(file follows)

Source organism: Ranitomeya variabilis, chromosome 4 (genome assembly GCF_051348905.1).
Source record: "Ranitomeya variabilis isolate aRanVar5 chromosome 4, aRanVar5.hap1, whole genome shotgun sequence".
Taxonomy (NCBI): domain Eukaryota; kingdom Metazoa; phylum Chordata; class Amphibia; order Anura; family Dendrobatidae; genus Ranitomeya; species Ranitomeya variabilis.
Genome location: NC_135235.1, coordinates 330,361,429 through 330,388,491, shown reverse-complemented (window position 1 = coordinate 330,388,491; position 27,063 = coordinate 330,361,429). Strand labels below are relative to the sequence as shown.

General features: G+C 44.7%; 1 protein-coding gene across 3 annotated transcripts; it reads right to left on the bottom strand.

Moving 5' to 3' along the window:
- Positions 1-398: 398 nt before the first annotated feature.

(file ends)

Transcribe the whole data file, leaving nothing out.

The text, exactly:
Source organism: Ranitomeya variabilis, chromosome 4 (genome assembly GCF_051348905.1).
Source record: "Ranitomeya variabilis isolate aRanVar5 chromosome 4, aRanVar5.hap1, whole genome shotgun sequence".
Taxonomy (NCBI): domain Eukaryota; kingdom Metazoa; phylum Chordata; class Amphibia; order Anura; family Dendrobatidae; genus Ranitomeya; species Ranitomeya variabilis.
Genome location: NC_135235.1, coordinates 330,361,429 through 330,388,491, shown reverse-complemented (window position 1 = coordinate 330,388,491; position 27,063 = coordinate 330,361,429). Strand labels below are relative to the sequence as shown.

General features: G+C 44.7%; 1 protein-coding gene across 3 annotated transcripts; it reads right to left on the bottom strand.

Moving 5' to 3' along the window:
- Positions 1-398: 398 nt before the first annotated feature.